My son and I have recently returned from an amazing and memorable 3-day holiday in Iceland exploring Reykjavik, The Golden Circle (a wonderful guide with ‘Grayline Tours’) and The Blue Lagoon… an adventure full of geysers, hot springs, tectonic plates and famous fissures, the original Viking parliament, a beautiful waterfall at Gullfoss, bubbling mud pools, silky milky-blue mineral rich waters, elves and trolls, moss covered lava fields and much more..!
I was also on the lookout, a little bit! for sheep on our travels, as always hope to find some strands attached to bushes and branches but we only saw a few sheep, roaming wild in the far distance beneath the mountains, eating moss and herbs…and apart from a few Icelandic birch there are very few trees to catch wool on….
The Icelandic sheep is an ancient North European breed, slightly smaller than modern varieties, whose double-layered coat is uniquely suited to cold and wet conditions. The inner layer, or thel, is insulating, superlight and very airy, while the outer layer, or tog, is long, strong and water repellent. Carded together, these two layers make lopi, versatile wool used to knit lopapeysa, the distinctive traditional Icelandic sweater of concentric rings. I'd love one of these but they are hugely expensive and my knitting skills are not exactly up to the 'lopapeysa'!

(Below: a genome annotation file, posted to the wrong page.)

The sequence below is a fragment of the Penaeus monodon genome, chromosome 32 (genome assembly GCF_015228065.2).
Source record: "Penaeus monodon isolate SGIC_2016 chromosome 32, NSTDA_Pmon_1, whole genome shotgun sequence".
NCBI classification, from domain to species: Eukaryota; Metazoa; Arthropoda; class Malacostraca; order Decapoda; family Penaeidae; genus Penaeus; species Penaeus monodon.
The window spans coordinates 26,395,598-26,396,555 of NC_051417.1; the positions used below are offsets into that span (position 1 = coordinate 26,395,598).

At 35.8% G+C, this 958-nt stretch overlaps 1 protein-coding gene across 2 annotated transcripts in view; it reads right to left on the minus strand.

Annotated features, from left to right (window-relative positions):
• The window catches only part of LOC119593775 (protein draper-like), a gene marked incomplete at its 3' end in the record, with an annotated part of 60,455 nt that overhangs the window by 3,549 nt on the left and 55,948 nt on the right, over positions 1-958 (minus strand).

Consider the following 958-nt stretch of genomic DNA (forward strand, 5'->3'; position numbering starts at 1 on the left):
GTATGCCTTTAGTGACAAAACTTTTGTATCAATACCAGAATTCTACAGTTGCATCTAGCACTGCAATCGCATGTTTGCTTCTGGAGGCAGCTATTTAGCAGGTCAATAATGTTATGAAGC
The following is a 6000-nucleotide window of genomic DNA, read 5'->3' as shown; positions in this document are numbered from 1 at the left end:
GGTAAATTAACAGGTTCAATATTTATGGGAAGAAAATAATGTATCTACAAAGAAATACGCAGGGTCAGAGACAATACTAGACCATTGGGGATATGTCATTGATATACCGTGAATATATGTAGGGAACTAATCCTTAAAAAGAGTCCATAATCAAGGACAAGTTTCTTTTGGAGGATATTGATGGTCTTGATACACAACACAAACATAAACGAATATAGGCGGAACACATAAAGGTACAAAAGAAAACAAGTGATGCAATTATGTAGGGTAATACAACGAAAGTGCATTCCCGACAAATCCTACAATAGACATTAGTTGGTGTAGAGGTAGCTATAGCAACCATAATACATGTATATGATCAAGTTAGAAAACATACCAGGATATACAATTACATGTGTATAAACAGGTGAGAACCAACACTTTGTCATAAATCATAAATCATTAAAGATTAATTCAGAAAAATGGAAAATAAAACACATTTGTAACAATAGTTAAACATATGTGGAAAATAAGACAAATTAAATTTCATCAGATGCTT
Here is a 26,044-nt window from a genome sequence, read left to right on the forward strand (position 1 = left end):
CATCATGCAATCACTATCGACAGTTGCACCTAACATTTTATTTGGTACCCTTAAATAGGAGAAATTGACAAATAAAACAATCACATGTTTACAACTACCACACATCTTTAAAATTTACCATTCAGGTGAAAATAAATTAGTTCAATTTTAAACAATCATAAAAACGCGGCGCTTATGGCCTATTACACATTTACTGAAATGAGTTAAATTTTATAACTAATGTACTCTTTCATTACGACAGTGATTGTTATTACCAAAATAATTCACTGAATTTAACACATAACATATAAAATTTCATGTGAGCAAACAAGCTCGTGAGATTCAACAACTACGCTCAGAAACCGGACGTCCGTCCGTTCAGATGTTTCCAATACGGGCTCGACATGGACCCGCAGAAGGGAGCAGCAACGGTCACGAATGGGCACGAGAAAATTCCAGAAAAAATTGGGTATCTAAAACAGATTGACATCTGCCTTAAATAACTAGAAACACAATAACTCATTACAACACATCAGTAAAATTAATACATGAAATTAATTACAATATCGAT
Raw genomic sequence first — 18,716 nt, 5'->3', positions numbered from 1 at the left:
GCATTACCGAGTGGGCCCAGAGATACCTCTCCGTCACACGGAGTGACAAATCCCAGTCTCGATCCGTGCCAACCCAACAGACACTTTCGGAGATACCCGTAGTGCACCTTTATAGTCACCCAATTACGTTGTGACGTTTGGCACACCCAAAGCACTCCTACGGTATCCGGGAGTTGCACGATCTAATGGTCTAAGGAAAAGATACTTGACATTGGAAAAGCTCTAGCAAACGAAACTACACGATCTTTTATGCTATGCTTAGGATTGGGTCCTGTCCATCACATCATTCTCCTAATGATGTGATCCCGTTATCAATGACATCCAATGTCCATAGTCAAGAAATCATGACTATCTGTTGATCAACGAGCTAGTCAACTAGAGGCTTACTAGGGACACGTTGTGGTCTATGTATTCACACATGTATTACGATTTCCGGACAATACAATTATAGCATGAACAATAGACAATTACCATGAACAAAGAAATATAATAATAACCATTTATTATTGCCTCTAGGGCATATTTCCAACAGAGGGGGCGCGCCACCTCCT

‘At summer’s apex, the number of sheep in Iceland outnumbers the human population three to one, at approximately 500,000. Allowed to roam wild in the summer, they are ubiquitous on the island’s barren, rocky landscape, sometimes scaling giant mountains in search of edible moss and herbs, where they can only be seen as tiny white, black and brown specks thousands of feet in the air.’
Excerpt taken from: ‘Why Farmers and Knitters Are Fixated on Icelandic Sheep’